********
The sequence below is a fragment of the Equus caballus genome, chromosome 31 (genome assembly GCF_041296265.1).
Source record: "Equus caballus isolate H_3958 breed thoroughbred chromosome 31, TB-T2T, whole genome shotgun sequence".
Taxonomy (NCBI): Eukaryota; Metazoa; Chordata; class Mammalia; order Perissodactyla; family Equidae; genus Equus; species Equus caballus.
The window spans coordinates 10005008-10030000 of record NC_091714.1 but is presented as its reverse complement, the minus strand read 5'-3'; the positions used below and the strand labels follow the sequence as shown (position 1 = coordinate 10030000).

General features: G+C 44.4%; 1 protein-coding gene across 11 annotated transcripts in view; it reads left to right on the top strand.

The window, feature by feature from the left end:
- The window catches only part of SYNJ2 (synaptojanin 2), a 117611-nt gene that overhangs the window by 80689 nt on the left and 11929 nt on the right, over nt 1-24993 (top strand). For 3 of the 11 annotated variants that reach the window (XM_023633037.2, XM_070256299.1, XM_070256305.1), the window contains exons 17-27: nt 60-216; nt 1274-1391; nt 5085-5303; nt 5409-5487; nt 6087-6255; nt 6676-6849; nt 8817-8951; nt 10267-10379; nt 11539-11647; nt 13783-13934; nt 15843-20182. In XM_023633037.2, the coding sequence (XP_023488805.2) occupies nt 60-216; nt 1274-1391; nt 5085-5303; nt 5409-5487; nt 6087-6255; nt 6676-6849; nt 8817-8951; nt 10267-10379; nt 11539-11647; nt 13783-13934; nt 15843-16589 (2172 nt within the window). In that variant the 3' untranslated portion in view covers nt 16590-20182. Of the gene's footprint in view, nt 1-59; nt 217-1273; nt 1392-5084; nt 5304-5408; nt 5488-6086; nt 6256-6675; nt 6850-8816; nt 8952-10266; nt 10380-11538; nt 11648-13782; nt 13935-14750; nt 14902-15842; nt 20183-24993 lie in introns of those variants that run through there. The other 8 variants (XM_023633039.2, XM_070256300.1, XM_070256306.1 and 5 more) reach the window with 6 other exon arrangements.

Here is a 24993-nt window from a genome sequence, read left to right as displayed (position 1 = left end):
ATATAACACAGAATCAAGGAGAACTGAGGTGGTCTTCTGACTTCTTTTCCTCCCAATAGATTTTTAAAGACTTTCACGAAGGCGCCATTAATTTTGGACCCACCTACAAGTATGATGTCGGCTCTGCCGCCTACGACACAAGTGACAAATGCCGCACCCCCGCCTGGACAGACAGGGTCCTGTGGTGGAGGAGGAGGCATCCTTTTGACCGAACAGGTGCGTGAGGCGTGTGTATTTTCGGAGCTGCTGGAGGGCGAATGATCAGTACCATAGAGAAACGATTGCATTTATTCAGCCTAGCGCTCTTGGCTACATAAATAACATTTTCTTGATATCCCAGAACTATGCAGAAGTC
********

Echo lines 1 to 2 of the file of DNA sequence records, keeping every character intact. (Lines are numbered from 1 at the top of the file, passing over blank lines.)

The sequence below is a fragment of the Equus caballus genome, chromosome 31 (genome assembly GCF_041296265.1).
Source record: "Equus caballus isolate H_3958 breed thoroughbred chromosome 31, TB-T2T, whole genome shotgun sequence".